After a tough year, Paul Spain decided to give parkrun a try after not running for nearly thirty years. Paul explains how each year has brought with it, an added understanding of parkrun…
I did my first parkrun on January 8 2016. It was terrible. Every step an agony. But I did it. The year that had just ended was one of the most difficult in my life. A year of falling apart. A year of painful endings. A year I was happy to have behind me. What’s another year? Well, my hope was that 2016 would be a better year and starting it with a parkrun seemed like a good idea.
It had been almost thirty years since I had run on a regular basis. 5k sounded a modest target and my hope was that I could get around the two and a half laps of the Nass Racecourse without stopping and embarrassing myself. I put my head down and went for it. There were about 80 others that morning and a very encouraging team of volunteers. But I was in my own world. Full of stress, anxiety and uncertainty. I didn’t really connect with them but the experience of running again rekindled an old treasure deep inside of me. The joy of running.
January 2017. What’s another year? In my first year I completed 35 parkruns, I bagged a fistful of PBs and I became a regular. I even volunteered four times. My stress and anxiety had abated a bit – but not that much. Despite my beloved runs I was still struggling.
January 2018. I started to understand parkrun. I learnt that approaching every run as a time trial was not the best strategy. I learnt that volunteering was a new and real joy. I learnt that parkrun offered me new friends and a real community experience. My physical, psychological and emotional wellbeing continued to improve and parkrun became a key part of my new life. Oh, and during 2018 I achieved a PB and earned my black T shirt celebrating my 100 parkruns.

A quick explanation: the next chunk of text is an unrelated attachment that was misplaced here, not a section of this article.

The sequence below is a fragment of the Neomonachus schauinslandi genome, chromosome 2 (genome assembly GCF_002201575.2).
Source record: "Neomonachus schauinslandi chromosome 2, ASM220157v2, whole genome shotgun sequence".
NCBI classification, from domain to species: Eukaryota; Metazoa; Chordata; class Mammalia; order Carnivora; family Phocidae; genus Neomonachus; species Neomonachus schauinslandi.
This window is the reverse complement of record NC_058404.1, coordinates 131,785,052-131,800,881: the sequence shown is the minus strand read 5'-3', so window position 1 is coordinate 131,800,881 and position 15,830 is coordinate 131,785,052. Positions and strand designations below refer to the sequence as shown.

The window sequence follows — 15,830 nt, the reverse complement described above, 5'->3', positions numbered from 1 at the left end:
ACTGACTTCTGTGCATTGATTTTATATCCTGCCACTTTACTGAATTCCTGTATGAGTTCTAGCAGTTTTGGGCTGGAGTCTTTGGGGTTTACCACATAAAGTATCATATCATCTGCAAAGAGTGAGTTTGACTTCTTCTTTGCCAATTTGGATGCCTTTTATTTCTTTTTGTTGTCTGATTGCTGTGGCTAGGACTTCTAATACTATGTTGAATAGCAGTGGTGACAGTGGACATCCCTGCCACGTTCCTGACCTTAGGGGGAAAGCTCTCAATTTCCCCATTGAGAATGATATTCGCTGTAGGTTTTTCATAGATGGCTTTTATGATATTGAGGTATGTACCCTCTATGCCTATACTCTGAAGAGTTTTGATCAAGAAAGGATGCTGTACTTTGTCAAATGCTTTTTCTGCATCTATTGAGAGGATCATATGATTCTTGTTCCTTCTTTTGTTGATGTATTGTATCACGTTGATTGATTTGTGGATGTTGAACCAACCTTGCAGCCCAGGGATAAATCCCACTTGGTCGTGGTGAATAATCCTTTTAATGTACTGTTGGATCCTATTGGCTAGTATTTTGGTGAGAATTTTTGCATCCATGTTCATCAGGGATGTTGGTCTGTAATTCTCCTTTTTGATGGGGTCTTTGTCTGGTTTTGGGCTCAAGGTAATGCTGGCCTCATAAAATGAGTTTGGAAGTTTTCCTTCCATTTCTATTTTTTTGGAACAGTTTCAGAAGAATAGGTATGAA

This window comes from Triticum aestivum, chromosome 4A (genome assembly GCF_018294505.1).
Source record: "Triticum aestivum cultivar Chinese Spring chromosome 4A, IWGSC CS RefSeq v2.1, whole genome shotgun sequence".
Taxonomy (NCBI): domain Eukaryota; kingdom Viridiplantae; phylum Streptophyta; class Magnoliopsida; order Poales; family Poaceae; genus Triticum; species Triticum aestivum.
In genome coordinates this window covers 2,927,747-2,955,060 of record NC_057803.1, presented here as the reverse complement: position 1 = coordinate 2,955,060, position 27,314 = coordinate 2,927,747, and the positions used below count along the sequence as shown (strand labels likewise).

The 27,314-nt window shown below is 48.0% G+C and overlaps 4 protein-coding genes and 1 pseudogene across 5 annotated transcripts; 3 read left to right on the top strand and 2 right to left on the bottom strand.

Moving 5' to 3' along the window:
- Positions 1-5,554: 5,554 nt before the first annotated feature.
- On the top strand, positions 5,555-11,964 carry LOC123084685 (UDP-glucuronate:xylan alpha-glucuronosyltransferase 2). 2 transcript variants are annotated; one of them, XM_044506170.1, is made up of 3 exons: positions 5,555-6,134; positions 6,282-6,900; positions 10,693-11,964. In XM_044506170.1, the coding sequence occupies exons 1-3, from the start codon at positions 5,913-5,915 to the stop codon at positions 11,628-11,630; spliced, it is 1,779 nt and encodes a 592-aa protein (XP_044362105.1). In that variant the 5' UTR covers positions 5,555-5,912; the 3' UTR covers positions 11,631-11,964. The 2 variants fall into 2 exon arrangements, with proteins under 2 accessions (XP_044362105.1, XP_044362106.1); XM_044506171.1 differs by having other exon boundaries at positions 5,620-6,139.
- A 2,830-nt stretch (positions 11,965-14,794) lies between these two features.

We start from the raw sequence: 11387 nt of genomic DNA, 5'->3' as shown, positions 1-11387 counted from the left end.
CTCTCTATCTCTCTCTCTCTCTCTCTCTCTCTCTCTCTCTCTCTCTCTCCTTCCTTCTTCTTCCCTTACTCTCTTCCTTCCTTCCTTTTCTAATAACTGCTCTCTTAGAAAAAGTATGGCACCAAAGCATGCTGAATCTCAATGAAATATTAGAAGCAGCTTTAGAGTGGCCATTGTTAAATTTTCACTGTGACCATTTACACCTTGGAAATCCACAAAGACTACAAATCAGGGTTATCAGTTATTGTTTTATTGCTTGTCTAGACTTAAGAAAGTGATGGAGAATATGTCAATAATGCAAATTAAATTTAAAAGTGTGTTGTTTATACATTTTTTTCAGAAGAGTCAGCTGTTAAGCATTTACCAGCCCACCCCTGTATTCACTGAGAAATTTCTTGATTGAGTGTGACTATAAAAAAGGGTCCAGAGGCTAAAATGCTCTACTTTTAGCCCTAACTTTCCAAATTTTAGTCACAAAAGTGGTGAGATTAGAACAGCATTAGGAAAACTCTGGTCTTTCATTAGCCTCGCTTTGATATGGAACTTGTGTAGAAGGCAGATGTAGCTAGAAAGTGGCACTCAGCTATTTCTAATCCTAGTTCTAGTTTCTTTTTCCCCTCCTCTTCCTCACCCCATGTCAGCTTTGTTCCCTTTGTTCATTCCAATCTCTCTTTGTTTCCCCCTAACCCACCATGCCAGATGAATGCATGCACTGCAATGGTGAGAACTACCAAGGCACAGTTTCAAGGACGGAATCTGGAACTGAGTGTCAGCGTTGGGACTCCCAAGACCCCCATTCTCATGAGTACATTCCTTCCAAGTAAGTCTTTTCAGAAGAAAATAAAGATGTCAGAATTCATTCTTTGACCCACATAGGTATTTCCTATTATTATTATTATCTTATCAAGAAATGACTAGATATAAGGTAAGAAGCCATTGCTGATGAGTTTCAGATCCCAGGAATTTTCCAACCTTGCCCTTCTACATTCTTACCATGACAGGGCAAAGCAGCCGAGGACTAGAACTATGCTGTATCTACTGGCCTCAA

January 2019. A couple of weeks ago I was the joint tail walker and I completed my slowest parkrun yet! It was glorious. I walked in the company of my parkrun pal Brian. A wise and compassionate man. We swapped stories, shouted words of encouragement to others and had a great laugh. My Saturday mornings are a highlight of my week.
What’s another year? This year I plan to run, walk and volunteer. I hope to achieve at least one more PB, to participate in other parkruns and make new friends. parkrun is now part of my family and my family is part of parkrun. Thank you parkrun.
Caroline Kennedy tells us about the integral part Templemore parkrun has played in her cancer recovery journey, and breaking that 35 minute barrier. On the last weekend in June 2017, I became very ill and was given a bowel cancer diagnosis just a few weeks later. The chemotherapy followed, culminating in me undergoing extensive surgery…
Name: Brighid Smyth Age: 54 Occupation: Head of Corporate Communication, Vhi Local parkrun: St Anne’s parkrun Number of parkruns completed: 83 in 16 locations How did you get involved in parkrun? I ran my first parkrun on the 28 September 2013. At the time I was training for the 2013 Dublin City Marathon…